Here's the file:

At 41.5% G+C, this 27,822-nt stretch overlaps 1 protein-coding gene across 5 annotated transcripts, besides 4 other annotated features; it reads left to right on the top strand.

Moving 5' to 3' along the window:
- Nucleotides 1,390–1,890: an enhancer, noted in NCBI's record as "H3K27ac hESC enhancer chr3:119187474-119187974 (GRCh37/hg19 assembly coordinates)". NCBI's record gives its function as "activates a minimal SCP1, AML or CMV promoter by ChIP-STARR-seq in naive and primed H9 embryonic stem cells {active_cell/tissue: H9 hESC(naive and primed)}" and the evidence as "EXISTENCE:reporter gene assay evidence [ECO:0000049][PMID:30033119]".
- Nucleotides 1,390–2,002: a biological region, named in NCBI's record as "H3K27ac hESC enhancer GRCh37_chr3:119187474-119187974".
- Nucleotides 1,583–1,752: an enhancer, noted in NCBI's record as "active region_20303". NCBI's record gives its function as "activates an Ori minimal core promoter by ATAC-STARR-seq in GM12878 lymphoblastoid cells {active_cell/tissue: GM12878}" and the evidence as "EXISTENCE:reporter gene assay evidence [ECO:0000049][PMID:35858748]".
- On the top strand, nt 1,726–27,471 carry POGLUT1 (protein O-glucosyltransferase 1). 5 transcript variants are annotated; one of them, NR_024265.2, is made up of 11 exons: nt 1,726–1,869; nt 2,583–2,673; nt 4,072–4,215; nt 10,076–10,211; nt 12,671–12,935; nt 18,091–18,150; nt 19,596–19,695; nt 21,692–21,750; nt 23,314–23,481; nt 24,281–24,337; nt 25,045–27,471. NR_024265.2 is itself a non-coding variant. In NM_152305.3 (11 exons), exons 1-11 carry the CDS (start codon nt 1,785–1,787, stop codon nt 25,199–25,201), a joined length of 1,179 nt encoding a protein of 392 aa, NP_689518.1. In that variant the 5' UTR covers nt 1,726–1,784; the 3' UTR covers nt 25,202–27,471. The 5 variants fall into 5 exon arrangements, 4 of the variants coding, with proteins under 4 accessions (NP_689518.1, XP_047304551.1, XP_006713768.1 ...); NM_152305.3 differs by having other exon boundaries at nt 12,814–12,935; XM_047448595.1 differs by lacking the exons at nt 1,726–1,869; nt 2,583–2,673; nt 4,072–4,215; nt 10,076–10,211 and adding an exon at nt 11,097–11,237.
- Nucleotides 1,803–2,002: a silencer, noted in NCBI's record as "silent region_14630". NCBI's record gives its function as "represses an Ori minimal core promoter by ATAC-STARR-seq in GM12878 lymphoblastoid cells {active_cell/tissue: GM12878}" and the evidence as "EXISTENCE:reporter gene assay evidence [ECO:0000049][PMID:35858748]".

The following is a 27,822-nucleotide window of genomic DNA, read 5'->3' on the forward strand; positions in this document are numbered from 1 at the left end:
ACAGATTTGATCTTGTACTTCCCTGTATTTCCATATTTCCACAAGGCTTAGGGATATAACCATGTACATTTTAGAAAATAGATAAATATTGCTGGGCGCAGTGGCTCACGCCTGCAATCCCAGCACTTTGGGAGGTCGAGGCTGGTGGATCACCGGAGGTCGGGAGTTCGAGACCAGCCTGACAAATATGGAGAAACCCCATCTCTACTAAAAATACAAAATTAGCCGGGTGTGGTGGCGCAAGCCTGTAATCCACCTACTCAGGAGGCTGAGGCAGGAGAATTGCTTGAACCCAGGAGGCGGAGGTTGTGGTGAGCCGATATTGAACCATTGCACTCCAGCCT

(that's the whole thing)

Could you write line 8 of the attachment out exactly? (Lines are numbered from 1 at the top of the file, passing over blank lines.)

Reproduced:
The following is a 27,822-nucleotide window of genomic DNA, read 5'->3' on the forward strand; positions in this document are numbered from 1 at the left end: